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Reducing dietary salt intake and preventing iodine deficiency: towards a common public health agenda


Public health advocates coordinate programs to reduce salt intake and prevent iodine deficiency

After decades working in parallel, public health advocates for dietary salt reduction and those seeking to achieve the elimination of iodine-deficiency disorders through salt iodisation have harmonised their agendas.

The World Health Organization (WHO) promotes reducing dietary salt intake as a cost-effective strategy to reduce the burden of non-communicable diseases,1 but it also recommends universal salt iodisation to prevent and control iodine-deficiency disorders. Parallel implementation of both policies could be counterproductive.2 However, a meeting convened by the WHO and the George Institute for Global Health, in collaboration with the International Council for the Control of Iodine Deficiency Disorders Global Network (ICCIDD–GN), in Sydney in March 2013, agreed on a new approach to consolidate the two agendas. Technical experts came together with WHO representatives to discuss the potential for maximising the impact of dietary salt reduction and iodine-deficiency elimination programs through improved coordination.3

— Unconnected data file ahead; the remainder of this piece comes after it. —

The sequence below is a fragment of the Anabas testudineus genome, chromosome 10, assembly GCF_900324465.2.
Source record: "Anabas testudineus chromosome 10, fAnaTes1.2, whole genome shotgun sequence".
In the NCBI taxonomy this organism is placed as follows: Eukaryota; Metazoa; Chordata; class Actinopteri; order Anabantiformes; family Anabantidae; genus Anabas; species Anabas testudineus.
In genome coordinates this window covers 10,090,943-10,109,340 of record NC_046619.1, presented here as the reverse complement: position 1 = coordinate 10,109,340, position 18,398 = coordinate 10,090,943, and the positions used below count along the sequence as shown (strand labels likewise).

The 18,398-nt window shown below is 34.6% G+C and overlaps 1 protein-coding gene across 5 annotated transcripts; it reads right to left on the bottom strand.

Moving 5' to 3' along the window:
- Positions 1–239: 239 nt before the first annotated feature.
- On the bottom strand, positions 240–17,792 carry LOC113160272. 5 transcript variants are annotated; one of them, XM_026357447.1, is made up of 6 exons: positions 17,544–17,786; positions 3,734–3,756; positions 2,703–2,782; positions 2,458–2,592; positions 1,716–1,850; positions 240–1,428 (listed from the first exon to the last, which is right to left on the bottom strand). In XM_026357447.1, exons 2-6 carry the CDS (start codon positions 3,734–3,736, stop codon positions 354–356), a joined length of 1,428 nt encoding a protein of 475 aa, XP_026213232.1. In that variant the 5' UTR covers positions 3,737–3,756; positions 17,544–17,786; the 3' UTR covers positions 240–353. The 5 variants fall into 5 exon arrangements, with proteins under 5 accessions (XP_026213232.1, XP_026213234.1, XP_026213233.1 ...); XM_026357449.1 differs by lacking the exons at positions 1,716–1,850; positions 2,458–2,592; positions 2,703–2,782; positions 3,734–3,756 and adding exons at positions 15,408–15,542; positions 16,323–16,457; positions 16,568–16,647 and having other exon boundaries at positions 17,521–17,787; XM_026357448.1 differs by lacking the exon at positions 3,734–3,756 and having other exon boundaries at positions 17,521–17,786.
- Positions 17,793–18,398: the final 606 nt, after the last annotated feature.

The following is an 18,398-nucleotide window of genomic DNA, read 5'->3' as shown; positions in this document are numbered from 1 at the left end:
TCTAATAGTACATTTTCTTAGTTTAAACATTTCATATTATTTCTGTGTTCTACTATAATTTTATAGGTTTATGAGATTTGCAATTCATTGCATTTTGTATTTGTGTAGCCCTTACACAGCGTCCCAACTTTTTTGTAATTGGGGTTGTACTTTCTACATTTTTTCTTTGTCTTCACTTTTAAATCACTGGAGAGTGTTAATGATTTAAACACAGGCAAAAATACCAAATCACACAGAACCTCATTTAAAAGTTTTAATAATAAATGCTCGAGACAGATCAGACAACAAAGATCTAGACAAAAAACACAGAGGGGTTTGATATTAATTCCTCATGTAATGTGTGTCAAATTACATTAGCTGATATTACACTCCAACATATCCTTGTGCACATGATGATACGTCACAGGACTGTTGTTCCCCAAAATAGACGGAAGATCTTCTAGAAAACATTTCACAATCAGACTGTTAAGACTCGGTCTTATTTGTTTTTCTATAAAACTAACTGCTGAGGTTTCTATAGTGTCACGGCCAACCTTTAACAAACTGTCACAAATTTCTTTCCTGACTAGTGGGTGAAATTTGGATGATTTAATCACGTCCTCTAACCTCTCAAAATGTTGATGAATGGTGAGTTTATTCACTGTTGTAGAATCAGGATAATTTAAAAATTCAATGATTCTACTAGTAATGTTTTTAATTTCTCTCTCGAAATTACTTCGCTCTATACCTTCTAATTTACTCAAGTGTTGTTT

High salt intakes are a primary cause of high blood pressure, one of the main risk factors for heart attack, kidney disease and stroke, which are leading causes of death and disease worldwide.…